I’m 24, have been a licensed U.S. Soccer Federation official for 11 years, love sports and am openly gay. I hope one day to become a professional referee at the highest level.
I love being a soccer referee. It has given me the opportunity to grow as an individual and improve communication skills I will be able to carry with me throughout my lifetime. Starting at a young age also gave me a better sense of financial independence and the importance of saving money early.
At first, it was very intimidating officiating a game where there would be conflict and I was only 13 years old. I would have to interact with disgruntled parents, coaches, and even scarier, kids my age or older. It took a lot of on-field experience and mental toughness on my part.
While I was learning to grow as a young official, I was also learning to grow as a young person who was trying to become more comfortable with my sexuality.
Being gay and passionate about sports is something that was new to me, but I am here to continue breaking stereotypes. I am proud that I have been able to express my sexuality while being heavily involved with sports. Both play a huge role in my life and I am so grateful for where my experiences have brought me today.
I started playing soccer at a young age in my hometown of Orlando, Florida, through a church league. I moved up to northern Indiana in fourth grade where I continued playing soccer while also trying various other sports. My love was and continues to be soccer. I played goalkeeper not only because I was the tallest on the team, but mostly because it was my favorite position.
Growing up, I always loved taking charge and leading others and those qualities play a huge role in being a goalkeeper. Sports have always given me the chance to express myself and be passionate without the fear of what others will think of me.
While I loved playing the game, I quickly realized I had a lot of potential officiating soccer also. My brother had a game where the official didn’t show up and I volunteered, as a 13-year-old, to fill in. Someone gave me the number to a referee assignor and I quickly got involved and started officiating more games. I stopped playing after I became licensed and got more heavily involved with the officiating world.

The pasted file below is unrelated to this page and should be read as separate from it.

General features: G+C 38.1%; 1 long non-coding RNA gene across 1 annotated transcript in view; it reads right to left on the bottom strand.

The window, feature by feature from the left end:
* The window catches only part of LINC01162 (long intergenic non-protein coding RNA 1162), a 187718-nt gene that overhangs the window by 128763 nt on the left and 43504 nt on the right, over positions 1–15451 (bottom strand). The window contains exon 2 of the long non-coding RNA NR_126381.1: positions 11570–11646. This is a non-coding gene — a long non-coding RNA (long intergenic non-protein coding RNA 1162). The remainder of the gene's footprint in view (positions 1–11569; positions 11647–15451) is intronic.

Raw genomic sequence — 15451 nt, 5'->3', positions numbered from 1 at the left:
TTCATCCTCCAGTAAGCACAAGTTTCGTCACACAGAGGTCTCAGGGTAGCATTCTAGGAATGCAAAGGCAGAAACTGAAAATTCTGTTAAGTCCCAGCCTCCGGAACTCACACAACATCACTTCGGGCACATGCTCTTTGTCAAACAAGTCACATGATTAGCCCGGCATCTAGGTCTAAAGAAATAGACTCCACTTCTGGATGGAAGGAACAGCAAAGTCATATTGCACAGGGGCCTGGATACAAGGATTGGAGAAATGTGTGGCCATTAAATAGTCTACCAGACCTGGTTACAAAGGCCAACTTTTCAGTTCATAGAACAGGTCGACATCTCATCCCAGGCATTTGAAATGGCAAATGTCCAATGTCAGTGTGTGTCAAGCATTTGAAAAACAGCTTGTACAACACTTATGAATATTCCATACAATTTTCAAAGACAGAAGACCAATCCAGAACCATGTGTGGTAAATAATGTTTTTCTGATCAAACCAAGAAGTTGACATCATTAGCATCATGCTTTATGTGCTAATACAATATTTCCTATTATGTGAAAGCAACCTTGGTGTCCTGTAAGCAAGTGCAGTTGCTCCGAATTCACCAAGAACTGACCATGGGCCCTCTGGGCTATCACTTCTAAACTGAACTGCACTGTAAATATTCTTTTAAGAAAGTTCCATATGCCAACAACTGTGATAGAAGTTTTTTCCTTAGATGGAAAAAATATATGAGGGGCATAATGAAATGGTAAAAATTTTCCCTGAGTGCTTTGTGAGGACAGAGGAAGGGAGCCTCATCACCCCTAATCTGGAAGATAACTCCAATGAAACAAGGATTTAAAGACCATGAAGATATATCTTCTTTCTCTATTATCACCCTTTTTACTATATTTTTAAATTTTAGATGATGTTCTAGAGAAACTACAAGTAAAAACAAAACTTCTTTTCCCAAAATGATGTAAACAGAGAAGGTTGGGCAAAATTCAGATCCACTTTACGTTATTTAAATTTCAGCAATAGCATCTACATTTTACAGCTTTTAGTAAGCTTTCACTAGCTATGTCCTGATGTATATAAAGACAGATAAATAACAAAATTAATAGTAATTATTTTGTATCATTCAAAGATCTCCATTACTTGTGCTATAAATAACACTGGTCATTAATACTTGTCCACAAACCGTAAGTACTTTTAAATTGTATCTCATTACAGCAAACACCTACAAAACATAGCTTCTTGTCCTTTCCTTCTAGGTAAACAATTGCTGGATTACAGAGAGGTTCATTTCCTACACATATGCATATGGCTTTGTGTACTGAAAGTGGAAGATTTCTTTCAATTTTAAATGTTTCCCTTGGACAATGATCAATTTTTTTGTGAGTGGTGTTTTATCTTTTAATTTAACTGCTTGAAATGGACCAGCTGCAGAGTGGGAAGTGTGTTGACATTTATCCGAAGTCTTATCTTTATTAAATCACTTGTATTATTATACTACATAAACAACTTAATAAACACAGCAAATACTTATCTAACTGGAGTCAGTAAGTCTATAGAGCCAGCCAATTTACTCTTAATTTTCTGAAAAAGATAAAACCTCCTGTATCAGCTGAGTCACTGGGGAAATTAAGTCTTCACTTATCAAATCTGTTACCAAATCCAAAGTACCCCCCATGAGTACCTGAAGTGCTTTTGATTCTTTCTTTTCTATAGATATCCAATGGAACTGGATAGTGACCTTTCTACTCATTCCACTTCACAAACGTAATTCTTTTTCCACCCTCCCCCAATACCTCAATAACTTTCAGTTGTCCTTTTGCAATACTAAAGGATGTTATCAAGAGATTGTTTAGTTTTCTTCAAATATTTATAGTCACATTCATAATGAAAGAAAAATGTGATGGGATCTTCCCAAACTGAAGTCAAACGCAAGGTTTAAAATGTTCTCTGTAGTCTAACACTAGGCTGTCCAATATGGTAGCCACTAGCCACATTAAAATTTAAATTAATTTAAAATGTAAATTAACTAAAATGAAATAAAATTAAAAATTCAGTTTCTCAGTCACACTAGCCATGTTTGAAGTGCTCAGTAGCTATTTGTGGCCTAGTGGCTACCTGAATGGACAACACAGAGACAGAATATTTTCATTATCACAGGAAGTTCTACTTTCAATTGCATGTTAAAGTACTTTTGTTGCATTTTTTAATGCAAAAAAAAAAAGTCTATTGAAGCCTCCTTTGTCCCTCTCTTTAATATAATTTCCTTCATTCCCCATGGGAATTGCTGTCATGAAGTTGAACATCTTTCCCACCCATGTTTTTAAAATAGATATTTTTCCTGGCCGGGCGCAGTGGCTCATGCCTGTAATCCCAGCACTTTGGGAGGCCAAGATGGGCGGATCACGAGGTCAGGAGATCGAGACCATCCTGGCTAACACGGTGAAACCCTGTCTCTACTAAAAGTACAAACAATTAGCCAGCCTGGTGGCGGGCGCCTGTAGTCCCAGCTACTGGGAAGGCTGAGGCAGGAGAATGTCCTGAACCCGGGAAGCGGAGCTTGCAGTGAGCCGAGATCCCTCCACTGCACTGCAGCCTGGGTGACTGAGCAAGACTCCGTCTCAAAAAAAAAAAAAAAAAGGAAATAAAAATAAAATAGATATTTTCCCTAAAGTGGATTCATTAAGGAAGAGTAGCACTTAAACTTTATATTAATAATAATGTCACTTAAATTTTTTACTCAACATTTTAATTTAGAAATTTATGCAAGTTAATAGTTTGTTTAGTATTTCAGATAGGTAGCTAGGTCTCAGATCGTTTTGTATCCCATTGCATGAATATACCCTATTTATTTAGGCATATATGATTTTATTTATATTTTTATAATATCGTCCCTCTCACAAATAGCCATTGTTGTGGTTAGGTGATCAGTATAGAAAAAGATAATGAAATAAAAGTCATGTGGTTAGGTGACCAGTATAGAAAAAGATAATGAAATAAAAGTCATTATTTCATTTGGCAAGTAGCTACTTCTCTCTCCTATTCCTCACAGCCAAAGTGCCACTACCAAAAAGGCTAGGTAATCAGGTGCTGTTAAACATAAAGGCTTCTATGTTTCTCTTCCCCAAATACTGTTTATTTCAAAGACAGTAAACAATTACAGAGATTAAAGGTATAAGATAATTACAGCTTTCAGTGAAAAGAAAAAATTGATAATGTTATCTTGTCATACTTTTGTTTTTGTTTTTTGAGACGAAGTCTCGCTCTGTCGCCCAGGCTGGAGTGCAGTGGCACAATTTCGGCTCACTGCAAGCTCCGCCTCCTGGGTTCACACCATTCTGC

I am going into my 11th season as a licensed USSF official, but my journey to get where I am now wasn’t the easiest.
While I am proud to call myself a Hoosier, I grew up around many who didn’t believe it was OK to be gay. This is something I struggle with. I was hiding who I truly am and not able to feel comfortable enough to express my sexuality.
I started officiating during a time where I was trying to figure out who I was. I would officiate players who I thought were attractive, but I never thought anything of it. I just thought it was normal, but I didn’t realize until later in my youth that I was gay. It took a while to accept.
I quickly realized that I had more people than not supporting me and loving me for me. Sexuality didn’t change the way people thought of me. Officiating soccer has given me the opportunity to be independent, remain passionate, lead others and continue to participate in a sport that I love.
Through my involvement with soccer, I have found other outlets to officiate and also play sports such as softball, volleyball, basketball and futsal through my involvement with Indiana University’s recreational sports program, which is where I attended for my undergrad and worked during my four years in Bloomington.
Sports have always been something that has played a huge role in my life whether it’s officiating, playing, watching in person or on television. This all stemmed from my early exposure to sports through playing and officiating soccer. I participated in the student sections from high school through college, bought season tickets and traveled hundreds of miles to big sporting events.
Sports have had a huge impact on my life. It is a part of my life where I have felt most comfortable expressing myself and this isn’t limited to my sexuality. It truly is amazing to me to see where I started as a youth soccer player and how it has turned out as an adult who has officiated the game for more than a decade and is an avid sports follower.
I hope I can show others that it is OK to break the stereotypes and be who you want to be and express yourself in any way you see fit. Just be yourself and do what you love. That is something I learned quickly and I hope others lan follow this same path during their journey.
Alec Pena, 24, recently graduated from Indiana University-Bloomington in May 2020. He is in his 11th year as a licensed United States Soccer Federation official. He can be reached on Instagram (alecpena97) and loves talking to fellow members of the LGBTQ+ community about sport-related topics.
Story editor: Jim Buzinski
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